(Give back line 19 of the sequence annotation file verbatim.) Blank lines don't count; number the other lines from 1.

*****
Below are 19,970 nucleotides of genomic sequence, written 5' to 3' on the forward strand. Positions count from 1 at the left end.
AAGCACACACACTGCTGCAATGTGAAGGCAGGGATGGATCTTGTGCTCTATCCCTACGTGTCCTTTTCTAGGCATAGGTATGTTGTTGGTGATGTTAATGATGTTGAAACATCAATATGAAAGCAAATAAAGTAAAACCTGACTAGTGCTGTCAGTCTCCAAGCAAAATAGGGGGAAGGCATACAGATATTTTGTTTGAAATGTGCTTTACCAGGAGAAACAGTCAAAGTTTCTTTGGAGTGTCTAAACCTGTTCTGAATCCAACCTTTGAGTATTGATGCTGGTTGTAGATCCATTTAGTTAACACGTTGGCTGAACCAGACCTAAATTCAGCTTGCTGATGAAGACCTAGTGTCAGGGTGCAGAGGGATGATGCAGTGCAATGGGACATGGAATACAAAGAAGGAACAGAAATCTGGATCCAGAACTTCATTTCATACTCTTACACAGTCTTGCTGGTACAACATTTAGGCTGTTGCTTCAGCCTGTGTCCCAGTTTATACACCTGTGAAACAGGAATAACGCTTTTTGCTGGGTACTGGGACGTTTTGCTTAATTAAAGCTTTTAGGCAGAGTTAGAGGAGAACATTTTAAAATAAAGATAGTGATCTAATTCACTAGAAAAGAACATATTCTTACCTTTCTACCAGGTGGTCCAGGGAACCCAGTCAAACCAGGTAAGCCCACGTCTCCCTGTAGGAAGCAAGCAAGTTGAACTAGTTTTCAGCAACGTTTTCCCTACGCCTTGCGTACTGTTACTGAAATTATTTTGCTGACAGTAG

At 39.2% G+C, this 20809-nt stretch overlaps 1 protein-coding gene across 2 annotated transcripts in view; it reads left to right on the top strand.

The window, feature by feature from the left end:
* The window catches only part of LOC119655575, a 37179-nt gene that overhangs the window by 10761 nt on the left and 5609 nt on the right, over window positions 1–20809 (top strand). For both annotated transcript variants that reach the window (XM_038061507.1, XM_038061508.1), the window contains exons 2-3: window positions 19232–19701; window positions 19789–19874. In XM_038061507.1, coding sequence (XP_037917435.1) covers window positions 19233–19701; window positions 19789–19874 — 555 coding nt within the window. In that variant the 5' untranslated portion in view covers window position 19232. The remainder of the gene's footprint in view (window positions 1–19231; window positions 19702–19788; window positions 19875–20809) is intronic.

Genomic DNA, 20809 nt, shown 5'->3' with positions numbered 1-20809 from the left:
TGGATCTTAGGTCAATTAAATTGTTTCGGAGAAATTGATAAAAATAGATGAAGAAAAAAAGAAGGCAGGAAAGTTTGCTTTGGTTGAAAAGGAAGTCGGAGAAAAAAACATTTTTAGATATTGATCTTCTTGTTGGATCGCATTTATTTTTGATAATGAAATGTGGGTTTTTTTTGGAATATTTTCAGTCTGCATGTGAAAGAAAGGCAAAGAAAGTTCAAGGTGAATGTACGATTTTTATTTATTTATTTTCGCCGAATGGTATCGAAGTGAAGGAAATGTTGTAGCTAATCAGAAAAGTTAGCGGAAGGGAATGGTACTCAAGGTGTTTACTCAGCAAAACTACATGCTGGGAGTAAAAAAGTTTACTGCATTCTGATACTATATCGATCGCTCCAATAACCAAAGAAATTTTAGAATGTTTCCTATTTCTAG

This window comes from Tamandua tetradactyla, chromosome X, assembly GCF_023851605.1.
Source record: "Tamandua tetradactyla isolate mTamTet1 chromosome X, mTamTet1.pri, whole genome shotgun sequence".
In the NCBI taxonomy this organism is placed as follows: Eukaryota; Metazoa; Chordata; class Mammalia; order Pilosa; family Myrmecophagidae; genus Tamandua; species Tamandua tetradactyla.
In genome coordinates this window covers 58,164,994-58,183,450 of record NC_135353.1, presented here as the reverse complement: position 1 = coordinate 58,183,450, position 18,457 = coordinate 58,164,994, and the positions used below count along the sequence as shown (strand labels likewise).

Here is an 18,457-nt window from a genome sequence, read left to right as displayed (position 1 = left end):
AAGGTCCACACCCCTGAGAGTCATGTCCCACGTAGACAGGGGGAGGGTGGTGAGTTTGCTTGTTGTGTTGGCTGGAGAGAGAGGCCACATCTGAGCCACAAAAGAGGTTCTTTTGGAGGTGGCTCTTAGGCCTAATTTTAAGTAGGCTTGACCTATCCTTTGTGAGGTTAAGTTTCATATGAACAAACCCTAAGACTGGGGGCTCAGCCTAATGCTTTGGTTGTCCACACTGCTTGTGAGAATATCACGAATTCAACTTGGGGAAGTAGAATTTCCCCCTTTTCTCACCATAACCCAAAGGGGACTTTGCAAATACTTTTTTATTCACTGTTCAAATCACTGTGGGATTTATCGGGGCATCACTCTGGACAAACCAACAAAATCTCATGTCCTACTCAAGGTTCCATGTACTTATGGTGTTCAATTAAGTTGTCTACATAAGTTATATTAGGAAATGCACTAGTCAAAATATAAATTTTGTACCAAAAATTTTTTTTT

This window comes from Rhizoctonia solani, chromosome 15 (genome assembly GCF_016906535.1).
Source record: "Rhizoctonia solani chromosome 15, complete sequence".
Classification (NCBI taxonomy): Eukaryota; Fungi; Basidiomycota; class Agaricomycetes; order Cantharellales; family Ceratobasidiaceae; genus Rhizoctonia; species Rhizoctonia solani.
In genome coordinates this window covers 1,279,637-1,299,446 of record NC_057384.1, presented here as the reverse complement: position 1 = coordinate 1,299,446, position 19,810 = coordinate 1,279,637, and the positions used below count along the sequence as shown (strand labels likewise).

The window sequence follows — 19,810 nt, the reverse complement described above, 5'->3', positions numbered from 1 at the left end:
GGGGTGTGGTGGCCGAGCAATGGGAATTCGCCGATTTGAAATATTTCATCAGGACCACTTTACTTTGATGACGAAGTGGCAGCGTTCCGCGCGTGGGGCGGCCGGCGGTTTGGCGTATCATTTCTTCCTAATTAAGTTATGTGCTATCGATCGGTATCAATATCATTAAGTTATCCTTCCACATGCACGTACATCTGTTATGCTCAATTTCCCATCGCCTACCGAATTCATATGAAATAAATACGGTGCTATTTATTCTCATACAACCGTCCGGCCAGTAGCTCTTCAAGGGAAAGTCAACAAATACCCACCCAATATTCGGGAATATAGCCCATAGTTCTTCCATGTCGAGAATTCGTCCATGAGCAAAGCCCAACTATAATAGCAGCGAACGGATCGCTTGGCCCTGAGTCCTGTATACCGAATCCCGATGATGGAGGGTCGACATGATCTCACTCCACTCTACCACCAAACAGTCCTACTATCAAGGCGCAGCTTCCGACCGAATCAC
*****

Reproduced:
GGGGTGTGGTGGCCGAGCAATGGGAATTCGCCGATTTGAAATATTTCATCAGGACCACTTTACTTTGATGACGAAGTGGCAGCGTTCCGCGCGTGGGGCGGCCGGCGGTTTGGCGTATCATTTCTTCCTAATTAAGTTATGTGCTATCGATCGGTATCAATATCATTAAGTTATCCTTCCACATGCACGTACATCTGTTATGCTCAATTTCCCATCGCCTACCGAATTCATATGAAATAAATACGGTGCTATTTATTCTCATACAACCGTCCGGCCAGTAGCTCTTCAAGGGAAAGTCAACAAATACCCACCCAATATTCGGGAATATAGCCCATAGTTCTTCCATGTCGAGAATTCGTCCATGAGCAAAGCCCAACTATAATAGCAGCGAACGGATCGCTTGGCCCTGAGTCCTGTATACCGAATCCCGATGATGGAGGGTCGACATGATCTCACTCCACTCTACCACCAAACAGTCCTACTATCAAGGCGCAGCTTCCGACCGAATCAC